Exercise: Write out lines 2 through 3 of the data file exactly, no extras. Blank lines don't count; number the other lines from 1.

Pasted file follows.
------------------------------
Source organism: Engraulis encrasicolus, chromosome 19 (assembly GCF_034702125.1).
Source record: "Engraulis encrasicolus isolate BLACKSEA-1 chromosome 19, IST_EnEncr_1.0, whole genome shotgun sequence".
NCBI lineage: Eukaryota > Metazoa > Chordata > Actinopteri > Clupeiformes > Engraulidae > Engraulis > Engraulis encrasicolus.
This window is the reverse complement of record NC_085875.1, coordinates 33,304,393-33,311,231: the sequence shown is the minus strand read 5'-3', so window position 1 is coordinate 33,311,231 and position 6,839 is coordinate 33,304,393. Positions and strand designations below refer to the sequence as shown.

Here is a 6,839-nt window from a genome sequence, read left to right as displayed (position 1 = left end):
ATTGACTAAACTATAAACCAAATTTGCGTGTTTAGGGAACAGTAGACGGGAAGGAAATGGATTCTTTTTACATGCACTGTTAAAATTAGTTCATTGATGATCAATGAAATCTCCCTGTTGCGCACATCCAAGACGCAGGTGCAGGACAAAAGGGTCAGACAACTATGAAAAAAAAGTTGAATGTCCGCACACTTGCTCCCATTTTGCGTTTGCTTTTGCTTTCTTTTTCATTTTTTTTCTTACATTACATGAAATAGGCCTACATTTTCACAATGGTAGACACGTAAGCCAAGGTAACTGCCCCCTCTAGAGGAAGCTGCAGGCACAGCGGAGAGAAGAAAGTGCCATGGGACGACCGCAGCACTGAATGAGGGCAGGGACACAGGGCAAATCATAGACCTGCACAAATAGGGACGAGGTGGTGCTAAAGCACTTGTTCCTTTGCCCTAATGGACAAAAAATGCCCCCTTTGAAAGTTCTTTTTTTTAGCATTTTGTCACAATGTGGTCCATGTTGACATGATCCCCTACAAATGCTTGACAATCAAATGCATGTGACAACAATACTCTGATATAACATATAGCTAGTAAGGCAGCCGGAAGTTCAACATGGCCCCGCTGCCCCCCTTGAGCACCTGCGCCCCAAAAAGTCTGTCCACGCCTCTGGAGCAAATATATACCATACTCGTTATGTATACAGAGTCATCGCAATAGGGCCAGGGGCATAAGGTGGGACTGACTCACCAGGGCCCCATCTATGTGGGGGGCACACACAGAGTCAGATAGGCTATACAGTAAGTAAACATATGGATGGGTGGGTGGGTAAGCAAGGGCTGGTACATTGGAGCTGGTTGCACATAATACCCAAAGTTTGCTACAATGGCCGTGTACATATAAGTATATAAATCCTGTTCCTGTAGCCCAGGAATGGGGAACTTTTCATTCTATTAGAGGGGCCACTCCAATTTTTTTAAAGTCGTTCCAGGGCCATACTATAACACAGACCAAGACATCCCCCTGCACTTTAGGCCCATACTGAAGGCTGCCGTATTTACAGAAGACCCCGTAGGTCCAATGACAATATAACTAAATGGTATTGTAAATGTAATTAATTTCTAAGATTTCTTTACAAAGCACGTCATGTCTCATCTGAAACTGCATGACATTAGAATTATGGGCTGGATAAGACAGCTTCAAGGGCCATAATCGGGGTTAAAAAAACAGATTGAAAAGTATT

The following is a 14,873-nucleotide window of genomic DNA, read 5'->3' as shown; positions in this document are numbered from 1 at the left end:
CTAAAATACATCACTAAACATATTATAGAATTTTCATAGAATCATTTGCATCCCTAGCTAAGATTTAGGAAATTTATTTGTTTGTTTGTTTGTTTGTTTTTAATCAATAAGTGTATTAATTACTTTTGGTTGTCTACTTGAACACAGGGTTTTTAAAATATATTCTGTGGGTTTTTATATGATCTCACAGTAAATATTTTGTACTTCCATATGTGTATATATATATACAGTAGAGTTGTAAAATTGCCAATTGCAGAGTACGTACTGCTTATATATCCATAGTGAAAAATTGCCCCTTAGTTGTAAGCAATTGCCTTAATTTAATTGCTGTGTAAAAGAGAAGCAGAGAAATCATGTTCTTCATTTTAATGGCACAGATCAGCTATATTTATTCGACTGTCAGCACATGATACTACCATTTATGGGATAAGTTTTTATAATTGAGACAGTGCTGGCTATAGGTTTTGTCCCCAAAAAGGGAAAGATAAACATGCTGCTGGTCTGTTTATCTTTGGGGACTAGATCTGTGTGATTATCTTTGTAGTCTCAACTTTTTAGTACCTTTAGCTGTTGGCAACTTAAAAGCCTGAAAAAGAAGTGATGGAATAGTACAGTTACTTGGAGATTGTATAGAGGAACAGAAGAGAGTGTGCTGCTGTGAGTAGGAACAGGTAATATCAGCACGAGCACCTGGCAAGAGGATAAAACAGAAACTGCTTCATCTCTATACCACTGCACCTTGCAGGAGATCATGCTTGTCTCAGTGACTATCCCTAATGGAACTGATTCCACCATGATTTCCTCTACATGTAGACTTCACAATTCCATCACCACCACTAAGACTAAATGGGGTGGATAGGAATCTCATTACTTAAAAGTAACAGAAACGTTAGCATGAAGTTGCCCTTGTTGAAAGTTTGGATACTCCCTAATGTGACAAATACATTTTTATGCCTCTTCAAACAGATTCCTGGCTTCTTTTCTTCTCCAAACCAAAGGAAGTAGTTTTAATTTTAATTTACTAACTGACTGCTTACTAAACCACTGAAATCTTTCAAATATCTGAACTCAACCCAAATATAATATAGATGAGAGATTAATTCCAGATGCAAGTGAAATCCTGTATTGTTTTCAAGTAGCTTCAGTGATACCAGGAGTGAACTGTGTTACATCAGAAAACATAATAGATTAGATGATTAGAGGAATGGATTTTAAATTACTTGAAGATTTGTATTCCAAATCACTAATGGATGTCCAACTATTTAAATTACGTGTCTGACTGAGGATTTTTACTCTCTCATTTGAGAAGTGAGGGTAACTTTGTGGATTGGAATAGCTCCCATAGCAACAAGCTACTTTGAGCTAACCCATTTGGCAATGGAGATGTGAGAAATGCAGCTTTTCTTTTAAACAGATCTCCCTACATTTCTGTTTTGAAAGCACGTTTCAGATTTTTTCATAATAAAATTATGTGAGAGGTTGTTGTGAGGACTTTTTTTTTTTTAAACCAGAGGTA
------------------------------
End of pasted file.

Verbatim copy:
Source record: "Engraulis encrasicolus isolate BLACKSEA-1 chromosome 19, IST_EnEncr_1.0, whole genome shotgun sequence".
NCBI lineage: Eukaryota > Metazoa > Chordata > Actinopteri > Clupeiformes > Engraulidae > Engraulis > Engraulis encrasicolus.